John H. ......
Good results & pictures.....
Like I quoted in earlier post... " The damn thing works " !!
John H. ......
Good results & pictures.....
Like I quoted in earlier post... " The damn thing works " !!
Excuse the double post, not intentional
Clarification. RE "upper end typically being 2500 RPM", did you mean 1500 RPM? Or was 2500 RPM used to test the dwell/ramp time to use as a base.
Not sure if that was in reference to my post earlier on, but I would contend that if the difference in not noticeable from the driver seat, then it is indeed "Close enough".
I have no doubt that the ECCT is a fine tool for adjusting coils and I have nothing against anyone using it. However, from the information posted in this thread, it doesn't appear that coils adjusted with it are head and shoulders above those adjusted with HCCT's or Strobosparks and it would take some sophisticated measuring equipment to determine the difference. Certainly a viable alternative, but not the be-all end-all to coil adjusting.
Hal, Sorry if my post appeared that way. I did not mean to direct my comments to anyone here but to all that seem to "pounce" on anyone or thing that is out of the norm or the original.
The seat feel is the very way I judge how my car is running when I make any changes. Of course when I indexed my spark plugs I sure couldn't feel anything but I still do it. Sometimes I think when you add everything up it might amount to something.
Mark, the upper end would definitely not be 1500 but maybe Mike will clarify.
2500 RPM was the upper limit for the test vehicle, my 1927 Touring, during various test runs. Got close but did not exceed that value in low pedal prior to shifting. Other test cases flat lined at 2100 RPM. At those engine speeds, ignition timing variation of tenths of a millisecond have a much greater effect on performance. The one parameter I wish I did instrument to monitor was engine smoothness. It seems logical that less ignition timing variation would yield a smoother running engine with less stress on the drive chain by firing at the optimal piston position consistently as opposed to sooner or later.
The video and audio quality of the video I posted is not very good (still learning) a replacement with improved audio and video can be viewed here: https://www.youtube.com/watch?v=KDdpIJLbMG8
More coil point adjustment scenarios like double sparking and how it is resolved can be viewed from the Video Demos tab on the ECCT website.
Hal said: "not the be-all end-all to coil adjusting."
Does it need to be?
Is Mike only allowed to clear up misinformation if his product is the be-all end-all?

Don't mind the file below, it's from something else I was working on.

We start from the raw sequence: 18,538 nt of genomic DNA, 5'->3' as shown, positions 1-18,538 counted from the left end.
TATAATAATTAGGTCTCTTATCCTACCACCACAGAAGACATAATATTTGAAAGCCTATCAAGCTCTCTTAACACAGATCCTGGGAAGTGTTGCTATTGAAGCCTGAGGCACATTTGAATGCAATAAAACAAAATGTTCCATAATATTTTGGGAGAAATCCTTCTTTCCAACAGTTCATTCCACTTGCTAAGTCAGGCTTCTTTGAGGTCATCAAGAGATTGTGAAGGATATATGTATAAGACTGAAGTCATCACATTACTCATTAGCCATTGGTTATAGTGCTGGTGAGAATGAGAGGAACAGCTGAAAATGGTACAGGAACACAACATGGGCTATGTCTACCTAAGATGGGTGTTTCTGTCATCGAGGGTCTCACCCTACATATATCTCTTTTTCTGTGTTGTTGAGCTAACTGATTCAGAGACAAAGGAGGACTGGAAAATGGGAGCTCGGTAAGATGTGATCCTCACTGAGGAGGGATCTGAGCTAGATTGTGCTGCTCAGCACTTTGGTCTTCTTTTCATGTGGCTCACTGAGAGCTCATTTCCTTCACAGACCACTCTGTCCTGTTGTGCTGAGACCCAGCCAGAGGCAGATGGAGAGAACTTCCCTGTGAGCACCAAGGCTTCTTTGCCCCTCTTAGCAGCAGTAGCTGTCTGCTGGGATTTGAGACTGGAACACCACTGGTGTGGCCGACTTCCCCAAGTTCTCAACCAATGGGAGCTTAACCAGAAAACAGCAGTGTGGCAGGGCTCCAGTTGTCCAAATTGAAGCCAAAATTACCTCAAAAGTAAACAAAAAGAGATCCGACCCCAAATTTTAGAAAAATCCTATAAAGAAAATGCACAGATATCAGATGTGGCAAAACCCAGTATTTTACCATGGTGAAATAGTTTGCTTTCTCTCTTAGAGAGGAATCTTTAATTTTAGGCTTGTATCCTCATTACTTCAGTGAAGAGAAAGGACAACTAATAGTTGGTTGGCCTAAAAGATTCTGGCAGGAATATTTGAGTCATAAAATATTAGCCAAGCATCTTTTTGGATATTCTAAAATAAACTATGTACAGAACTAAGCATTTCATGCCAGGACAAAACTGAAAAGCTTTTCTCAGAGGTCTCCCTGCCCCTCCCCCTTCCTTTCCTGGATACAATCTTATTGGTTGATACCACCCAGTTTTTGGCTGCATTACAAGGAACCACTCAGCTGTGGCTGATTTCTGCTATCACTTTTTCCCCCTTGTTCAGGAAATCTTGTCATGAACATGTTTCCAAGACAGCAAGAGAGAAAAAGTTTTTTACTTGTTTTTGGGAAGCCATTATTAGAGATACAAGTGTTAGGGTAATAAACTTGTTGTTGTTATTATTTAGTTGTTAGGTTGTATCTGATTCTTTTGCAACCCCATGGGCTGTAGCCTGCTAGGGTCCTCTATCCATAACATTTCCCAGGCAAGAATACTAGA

I'm not trying to be a smarty, but I honestly have been contemplating your posts for over a day now and don't understand the point that you are trying to make.
At the risk of thread drift I want to relate a Montana 500 story. Years ago, one of the Montana boys would test his coils by holding them against his front fender and then twiddle with the points until it threw a big fat blue spark and the points would sound a high G sharp or some such thing.
I guess close enough is close enough!
p.s. this guy never won the Montana 500.
I really did not want to get into this because it never ends well, but since you asked directly, I guess I will. Eric Hylen hit the nail on the head with his post above (3:19 AM Sunday Sep 13). Whether Mike means to or not, he comes across as putting down the competition when he promotes his products here. Perhaps that's just advertising. But he will make it look like his products are head and shoulders above everything else. He will show all kinds of graphs and diagrams that would lead the 'uniformed' to believe any of the old technology is no good and his is far superior. Not that I am 'informed', but I when I look at the data, something stands out to me. The differences he brings to light are only measurable by sophisticated equipment or else you have to be so far outside of the normal range of operation to see the difference, that it would not be noticeable to the average T owner. Maybe it would shave a little time off at the race track, but in the grand scheme of things for the average owner, his car will run just fine on coils set up properly using a HCCT or Strobospark.
To cut to the chase, my point is "There's nothing wrong with using a HCCT or a Strobospark to adjust coils and there is nothing inferior about those coils."
Thanks for sharing your views, It was not my intention to put down other methods of coil point adjustment and have acknowledged that all other methods have been proven viable. I can understand how pointing out the distinguishing technical features of the ECCT with emphasis on accuracy of time to fire can imply superiority. I did, however, honestly present the TDAS data HCCT vs ECCT coil performance comparisons on several occasions and acknowledged no significant difference in performance of engine RPM or vehicle speed on my car. Still, I viewed the project as an overall success that others may find of interest because the data showed the ECCT method can produce consistent, repeatable results that are at least as effective of the proven HCCT standard with significant benefits of small size, lightweight, portable battery operation, ease of use and 1/3 the cost. This post was intended to demonstrate the dwell time to fire method of coil point adjustment.